South African mining industry to build 3.9GW of renewables, eases pressure on public utility Eskom

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The South African mining industry is looking to supplement its energy use through renewables and storage. Image: Pixabay

The South African mining industry is planning to build 3.9GW of renewable projects and storage that would see the sector make strides towards meeting its 2050 net zero target and relieve pressure on South African public utility Eskom, which has called on the industry to supplement its energy supply.

The projects, worth an estimated R60 billion (US$3.77 billion), include solar, wind and battery energy storage system (BESS) projects which could provide Eskom with some of that supplemental capacity, said Roger Baxter, CEO of Minerals Council of South Africa, which represents the country’s mining industry.

Earlier this month Eskom CEO Andre De Ruyter told a South African Parliamentary Portfolio Committee that the utility needs to add an additional 4GW-6GW of capacity to conduct a reliability maintenance programme while not disrupting national electricity supply.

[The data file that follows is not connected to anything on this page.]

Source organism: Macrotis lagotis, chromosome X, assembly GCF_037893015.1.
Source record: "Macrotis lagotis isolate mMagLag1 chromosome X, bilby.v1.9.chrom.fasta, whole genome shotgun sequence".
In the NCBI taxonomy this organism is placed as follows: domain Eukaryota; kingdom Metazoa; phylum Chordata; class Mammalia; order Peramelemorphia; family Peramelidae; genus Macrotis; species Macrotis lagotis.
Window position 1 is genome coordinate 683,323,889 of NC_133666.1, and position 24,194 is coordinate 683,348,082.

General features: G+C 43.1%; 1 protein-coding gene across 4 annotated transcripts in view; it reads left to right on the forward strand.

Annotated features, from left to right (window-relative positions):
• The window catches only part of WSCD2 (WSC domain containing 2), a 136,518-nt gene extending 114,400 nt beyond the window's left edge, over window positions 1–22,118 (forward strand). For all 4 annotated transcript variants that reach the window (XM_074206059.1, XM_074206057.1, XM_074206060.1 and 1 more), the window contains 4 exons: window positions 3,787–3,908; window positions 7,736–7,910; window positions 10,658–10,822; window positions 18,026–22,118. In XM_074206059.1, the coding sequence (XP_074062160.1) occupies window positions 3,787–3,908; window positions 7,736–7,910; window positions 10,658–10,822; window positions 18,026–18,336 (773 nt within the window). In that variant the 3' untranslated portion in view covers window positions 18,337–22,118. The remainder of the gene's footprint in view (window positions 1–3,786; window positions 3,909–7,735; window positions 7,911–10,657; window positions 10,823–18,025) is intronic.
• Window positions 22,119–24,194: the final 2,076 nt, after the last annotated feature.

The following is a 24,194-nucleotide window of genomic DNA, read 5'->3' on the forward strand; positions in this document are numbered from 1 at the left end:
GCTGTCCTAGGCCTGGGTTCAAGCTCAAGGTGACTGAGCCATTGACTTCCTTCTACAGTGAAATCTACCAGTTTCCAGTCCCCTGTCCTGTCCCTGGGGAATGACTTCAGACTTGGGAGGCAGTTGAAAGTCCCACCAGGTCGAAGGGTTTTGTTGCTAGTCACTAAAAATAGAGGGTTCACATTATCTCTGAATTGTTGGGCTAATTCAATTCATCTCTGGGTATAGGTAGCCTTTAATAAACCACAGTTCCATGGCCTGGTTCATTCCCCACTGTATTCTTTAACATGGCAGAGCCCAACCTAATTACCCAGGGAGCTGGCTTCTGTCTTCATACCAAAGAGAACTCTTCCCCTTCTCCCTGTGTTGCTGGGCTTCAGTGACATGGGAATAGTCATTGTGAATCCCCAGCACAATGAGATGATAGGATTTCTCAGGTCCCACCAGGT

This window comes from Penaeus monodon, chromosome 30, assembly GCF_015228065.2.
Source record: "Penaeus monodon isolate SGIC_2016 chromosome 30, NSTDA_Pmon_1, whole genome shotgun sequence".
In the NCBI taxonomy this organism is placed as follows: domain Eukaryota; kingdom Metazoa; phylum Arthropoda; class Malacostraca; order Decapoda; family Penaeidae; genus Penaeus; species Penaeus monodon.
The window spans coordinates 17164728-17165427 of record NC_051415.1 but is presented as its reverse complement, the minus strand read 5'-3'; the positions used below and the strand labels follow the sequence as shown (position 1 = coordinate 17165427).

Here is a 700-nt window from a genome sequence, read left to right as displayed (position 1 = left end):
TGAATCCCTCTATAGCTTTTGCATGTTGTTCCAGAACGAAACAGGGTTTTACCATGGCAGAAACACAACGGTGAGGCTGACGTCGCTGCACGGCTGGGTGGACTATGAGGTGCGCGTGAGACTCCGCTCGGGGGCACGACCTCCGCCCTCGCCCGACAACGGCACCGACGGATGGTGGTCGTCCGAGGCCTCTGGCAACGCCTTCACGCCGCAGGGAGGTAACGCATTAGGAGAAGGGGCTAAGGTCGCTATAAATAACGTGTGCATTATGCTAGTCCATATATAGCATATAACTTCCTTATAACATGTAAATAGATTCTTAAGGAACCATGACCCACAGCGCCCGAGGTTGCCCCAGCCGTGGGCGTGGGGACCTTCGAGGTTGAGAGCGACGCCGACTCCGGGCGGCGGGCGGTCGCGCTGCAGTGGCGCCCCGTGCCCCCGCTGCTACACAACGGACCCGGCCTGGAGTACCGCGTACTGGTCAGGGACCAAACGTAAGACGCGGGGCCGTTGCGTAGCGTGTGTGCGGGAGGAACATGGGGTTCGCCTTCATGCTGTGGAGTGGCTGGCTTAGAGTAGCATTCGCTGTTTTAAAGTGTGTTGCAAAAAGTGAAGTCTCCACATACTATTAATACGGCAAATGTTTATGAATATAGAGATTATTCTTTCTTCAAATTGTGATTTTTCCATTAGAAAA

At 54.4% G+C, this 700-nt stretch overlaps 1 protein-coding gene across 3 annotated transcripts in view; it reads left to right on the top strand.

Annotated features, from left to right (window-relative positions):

“There is a pressing need for the mining industry to supplement Eskom electricity supply,” said Baxter, adding that the benefits to the industry included diversifying its electrical supply and reducing exposure to high energy prices, which have increased by more than six-fold over the past decade.

The 3.9GW in question, however, “is purely supplemental and will not detract from critical baseload 24/7 capacity from Eskom,” said a Minerals Council statement.

Council members have increased renewable energy generation by 146% over its 1.6GW target from last year. “The license-free concession for embedded generation of up to 100MW was a major factor in this increase and it is probably the government’s biggest structural reform in two decades,” said Baxter.

“Renewable energy projects in the mining sector could go a long way towards easing the pressure on Eskom to the benefit of other industries and the country as a whole. These projects must be expedited through a smart tape system,” he said, adding that environmental authorisations were an impediment to greater rollout.

In a bid to decarbonise its operations, Eskom last month signed a Memorandum of Understanding (MOU) with mining companies Exxaro and Seriti Resources, which supply 80% of Eskom’s coal per year, to deploy solar PV in order to power their mines.

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